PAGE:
How To Prevent Category Widget From Using Category Description As Title Attribute

The Categories widget in WordPress uses the category description as the title attribute for the list items displayed by the widget. While this may be great for very short descriptions, it doesn’t make sense when longer descriptions are in use.

Here’s an example of a medium size description which is diplayed on mouseover:

screenshot showing a long category description as the title attribute on mouseover

Ugly. There is no way to turn this off in the widget options, but it can be disabled by dropping some code into functions.php.

Why Use Long Category Descriptions?

Many themes display the category description on the Category archive pages. This can be useful for users, as it sets the context of the page rather than just serving them up a long list of posts. It’s also useful for SEO, as search engines are likely to rank category pages higher if they include some unique content.

I use long category descriptions for the reasons above, but also because my category pages are critical part of my approach to applying a silo structure to WordPress.

If you’re going to display the category description on the front end, then it needs to be longer than would be sensible for a title attribute.

HTML In Category Descriptions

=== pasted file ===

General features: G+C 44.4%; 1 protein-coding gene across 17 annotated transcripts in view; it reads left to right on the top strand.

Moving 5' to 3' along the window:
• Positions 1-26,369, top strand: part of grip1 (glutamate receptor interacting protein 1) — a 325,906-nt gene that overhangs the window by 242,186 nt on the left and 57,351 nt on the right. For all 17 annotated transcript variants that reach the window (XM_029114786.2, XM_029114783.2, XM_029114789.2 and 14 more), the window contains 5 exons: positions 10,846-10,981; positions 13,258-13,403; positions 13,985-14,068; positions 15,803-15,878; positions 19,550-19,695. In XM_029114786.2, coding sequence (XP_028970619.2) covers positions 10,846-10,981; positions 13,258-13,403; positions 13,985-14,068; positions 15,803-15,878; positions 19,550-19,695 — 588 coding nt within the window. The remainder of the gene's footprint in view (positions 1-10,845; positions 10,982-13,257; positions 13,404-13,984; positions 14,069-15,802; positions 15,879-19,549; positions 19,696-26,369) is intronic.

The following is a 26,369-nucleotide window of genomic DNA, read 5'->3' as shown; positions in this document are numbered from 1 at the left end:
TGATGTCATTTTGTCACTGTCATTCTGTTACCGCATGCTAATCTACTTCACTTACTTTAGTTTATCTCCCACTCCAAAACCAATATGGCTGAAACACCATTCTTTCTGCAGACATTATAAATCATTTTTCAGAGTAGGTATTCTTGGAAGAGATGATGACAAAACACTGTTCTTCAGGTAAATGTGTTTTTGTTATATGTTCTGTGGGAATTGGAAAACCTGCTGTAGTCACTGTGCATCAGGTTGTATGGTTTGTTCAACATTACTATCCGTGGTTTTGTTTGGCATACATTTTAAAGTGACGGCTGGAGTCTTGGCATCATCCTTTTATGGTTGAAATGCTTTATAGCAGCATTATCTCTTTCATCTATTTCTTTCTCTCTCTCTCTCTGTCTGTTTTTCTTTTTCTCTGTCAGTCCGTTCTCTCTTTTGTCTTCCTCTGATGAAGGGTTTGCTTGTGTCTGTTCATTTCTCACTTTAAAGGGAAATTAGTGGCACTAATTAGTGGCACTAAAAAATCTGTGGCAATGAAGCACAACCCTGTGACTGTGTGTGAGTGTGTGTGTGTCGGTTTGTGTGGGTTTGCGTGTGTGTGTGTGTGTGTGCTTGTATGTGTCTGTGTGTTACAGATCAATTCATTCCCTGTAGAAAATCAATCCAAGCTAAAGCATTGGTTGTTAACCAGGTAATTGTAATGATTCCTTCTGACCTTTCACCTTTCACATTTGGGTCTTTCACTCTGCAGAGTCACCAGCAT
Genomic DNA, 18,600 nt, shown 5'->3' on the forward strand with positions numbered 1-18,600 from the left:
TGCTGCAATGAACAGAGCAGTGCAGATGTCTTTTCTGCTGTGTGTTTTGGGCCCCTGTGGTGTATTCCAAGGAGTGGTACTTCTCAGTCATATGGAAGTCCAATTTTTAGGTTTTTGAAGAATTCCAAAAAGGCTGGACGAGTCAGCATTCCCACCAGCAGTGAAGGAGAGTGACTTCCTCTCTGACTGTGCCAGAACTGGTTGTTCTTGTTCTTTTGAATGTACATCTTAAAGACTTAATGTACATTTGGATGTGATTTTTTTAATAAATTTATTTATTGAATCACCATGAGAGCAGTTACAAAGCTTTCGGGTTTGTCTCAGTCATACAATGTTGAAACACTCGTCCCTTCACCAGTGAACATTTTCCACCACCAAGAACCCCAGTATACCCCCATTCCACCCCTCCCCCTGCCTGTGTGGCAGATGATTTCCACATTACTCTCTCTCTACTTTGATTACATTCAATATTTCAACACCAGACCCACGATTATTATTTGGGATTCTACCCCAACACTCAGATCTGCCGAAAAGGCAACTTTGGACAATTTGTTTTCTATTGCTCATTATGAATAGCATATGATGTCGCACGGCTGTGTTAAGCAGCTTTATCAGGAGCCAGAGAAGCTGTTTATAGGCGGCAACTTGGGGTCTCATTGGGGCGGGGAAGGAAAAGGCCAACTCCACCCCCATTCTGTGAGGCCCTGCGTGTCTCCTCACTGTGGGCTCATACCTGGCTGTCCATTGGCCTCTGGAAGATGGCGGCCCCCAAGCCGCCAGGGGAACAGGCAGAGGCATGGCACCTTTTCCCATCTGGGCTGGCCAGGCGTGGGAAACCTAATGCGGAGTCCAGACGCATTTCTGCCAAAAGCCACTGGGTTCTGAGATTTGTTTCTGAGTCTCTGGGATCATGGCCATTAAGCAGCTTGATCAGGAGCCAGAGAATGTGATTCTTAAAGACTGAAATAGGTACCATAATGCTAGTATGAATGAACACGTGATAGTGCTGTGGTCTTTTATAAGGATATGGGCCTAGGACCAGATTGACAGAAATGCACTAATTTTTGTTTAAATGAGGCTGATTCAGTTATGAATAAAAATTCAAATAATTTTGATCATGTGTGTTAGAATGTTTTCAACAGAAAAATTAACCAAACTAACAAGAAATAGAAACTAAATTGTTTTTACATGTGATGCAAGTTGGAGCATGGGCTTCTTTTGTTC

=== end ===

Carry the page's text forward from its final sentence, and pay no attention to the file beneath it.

Complicating matters, the category description allows some basic HTML (such as the strong tag and links). People who are displaying category descriptions on the front end often make use of this. Many even use a plugin such as Allow HTML in Category Descriptions by Arno Esterhuizen to allow other HTML (such as heading tags).

Functionality to allow HTML in category descriptions is also built into WordPress SEO by Yoast meaning many people have this functionality without realising it – not that it matters unless people actually put HTML in their category descriptions.

Having HTML within the title attribute is not a good idea! Not only is not semantic, we don’t know how it will be handled by:

  • assistive technologies for disabled persons, such as screen readers
  • search engines

While it probably isn’t the end of the world, we don’t want HTML in the title attributes.

Solution – The widget_categories_args Filter

Fortunately, we can use the widget_categories_args filter to change this. Simply add the following code to your functions.php (or functionality plugin):

// prevent the category widget from using the category description as the list item title attribute
function sjc_disable_cat_desc_widget_list_titles ( $cat_args ) {
	$cat_args[ 'use_desc_for_title' ] = 0;
	return $cat_args;
}
add_filter( 'widget_categories_args', 'sjc_disable_cat_desc_widget_list_titles' );
The widget output is created using wp_list_categories, so you could use this technique to change any of the parameters accepted by wp_list_categories.

Remember to make a copy your functions.php file before adding the code, so you can copy it back if something goes wrong!

The Result

By disabling the use of category descriptions, the title attribute returns to “View all posts filed under categoryname”, which is what’s used if there is no category description:

screenshot showing the title attribute when the category description has been disabled

Not as good as a purpose written title attribute, but far better than having War and Peace as the title!

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